Waste Not, Want Not

Cayman’s restaurants and grocery stores are getting creative to cut down on food waste.

Snapped-off green bean stems. Limp carrots. Watermelon rinds. Wilting leafy greens. If they sound destined for the bin, think again. These days, what was once deemed trash is being turned into treasure – nutritious juices, sauces, soups and broths.

It’s one way of cutting down on food waste, a hot-button issue in the industry. From farm to table, the amount of food that is lost or tossed is staggering.

Around one-third of all the food produced for human consumption ends up in the trash – an estimated 1.3 billion tons a year. It’s discarded in processing, transport, supermarkets and kitchens.

Not only is unused food a waste of money and resources (including land, energy, labor, capital and massive amounts of water), it impacts the environment as most ends up in landfills. Once there, the food breaks down to produce methane, a greenhouse gas which contributes to climate change.

Many people don’t realize how much food they waste every single day – from leftovers to produce spoiling in the crisper. The Natural Resources Defense Council, a group that works to make the U.S. food system more efficient and less wasteful, says more than 40 percent of all food waste occurs in the home. That makes it the largest single contributor to food waste, and much of it is fresh produce. More fruit and vegetables are wasted than any other category; more than half go uneaten.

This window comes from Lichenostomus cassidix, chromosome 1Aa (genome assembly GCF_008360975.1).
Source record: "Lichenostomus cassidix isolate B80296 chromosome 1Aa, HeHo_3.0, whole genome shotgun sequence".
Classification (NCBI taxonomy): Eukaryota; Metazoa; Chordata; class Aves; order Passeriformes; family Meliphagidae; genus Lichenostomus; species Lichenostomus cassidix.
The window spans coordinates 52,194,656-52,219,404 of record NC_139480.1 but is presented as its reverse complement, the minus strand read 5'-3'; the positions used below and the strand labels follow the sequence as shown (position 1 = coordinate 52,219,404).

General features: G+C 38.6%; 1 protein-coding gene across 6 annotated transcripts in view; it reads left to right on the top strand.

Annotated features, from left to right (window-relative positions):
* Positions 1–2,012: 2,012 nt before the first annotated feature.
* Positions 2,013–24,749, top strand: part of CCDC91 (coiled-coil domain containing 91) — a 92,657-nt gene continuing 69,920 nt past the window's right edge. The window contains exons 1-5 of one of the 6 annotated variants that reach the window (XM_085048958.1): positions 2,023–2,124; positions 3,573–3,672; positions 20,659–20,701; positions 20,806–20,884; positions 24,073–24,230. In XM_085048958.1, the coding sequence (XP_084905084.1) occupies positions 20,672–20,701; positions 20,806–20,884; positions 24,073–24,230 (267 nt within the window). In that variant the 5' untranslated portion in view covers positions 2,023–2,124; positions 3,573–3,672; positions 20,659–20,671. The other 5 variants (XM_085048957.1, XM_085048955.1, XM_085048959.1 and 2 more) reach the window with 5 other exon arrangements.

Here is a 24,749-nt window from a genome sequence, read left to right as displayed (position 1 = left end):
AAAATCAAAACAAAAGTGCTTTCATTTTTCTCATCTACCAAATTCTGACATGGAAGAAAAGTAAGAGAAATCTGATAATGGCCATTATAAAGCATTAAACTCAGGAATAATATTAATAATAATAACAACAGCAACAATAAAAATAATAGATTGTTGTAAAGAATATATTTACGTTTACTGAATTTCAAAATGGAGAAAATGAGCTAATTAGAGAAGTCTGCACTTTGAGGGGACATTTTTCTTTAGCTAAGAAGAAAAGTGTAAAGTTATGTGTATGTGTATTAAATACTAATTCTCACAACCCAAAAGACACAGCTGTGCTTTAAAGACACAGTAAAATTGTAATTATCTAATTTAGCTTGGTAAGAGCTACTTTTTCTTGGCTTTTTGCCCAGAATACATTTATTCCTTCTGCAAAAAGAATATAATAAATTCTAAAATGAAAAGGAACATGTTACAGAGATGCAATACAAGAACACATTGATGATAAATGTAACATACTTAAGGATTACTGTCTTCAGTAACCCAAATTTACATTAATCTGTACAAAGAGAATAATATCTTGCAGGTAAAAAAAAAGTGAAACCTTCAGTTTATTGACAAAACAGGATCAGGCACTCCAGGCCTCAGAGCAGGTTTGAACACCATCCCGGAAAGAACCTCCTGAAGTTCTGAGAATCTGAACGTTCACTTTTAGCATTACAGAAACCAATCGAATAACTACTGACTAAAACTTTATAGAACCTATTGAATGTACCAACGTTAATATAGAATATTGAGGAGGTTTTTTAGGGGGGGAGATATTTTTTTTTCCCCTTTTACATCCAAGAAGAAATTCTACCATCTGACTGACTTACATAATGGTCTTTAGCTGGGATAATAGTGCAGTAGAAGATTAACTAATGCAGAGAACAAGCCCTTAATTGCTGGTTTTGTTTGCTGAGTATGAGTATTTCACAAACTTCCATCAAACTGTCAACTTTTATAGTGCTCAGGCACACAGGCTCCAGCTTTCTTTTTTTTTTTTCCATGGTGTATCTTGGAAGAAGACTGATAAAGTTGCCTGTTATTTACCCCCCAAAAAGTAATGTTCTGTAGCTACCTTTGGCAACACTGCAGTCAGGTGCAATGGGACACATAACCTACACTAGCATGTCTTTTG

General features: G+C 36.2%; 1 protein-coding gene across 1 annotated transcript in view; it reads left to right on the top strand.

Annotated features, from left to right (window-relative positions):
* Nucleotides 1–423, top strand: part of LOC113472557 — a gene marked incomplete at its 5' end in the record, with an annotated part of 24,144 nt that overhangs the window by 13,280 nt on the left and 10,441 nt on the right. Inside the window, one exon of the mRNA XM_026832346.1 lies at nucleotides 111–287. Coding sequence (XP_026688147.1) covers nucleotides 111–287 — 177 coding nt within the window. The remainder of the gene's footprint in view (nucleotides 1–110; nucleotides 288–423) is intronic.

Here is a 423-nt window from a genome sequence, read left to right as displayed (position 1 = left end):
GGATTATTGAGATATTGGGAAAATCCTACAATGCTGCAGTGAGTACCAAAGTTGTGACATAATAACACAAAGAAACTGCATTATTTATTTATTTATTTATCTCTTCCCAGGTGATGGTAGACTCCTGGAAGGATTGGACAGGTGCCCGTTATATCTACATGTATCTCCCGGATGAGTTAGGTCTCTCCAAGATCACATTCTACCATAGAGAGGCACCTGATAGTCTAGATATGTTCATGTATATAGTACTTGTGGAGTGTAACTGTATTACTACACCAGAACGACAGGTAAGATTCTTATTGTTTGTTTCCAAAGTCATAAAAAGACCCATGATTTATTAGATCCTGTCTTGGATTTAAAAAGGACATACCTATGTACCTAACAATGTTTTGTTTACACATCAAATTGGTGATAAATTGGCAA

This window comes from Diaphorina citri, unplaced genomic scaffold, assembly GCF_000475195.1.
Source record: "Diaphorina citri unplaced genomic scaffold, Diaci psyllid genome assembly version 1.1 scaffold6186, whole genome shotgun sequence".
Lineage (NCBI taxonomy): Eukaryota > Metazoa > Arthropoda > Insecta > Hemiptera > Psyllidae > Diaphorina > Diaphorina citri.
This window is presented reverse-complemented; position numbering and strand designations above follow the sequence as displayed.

Around one-third of all the food produced for human consumption ends up in the trash – an estimated 1.3 billion tons a year.

The NRDC estimates that the average family of four spends about $1,500 a year on food they never eat. Another startling stat from the organization: “If we wasted just 15 percent less food, it would be enough to feed 25 million Americans.”

Indeed, at the same time food is being thrown away, people are going without. One in eight Americans, struggles to put enough food on the table. One in five children in the U.S. live in food insecure households, meaning they lack consistent access to enough food.

Cayman initiatives

Cutting food waste has become a priority globally, and there are numerous programs across the food supply chain to pare that down, including in Cayman.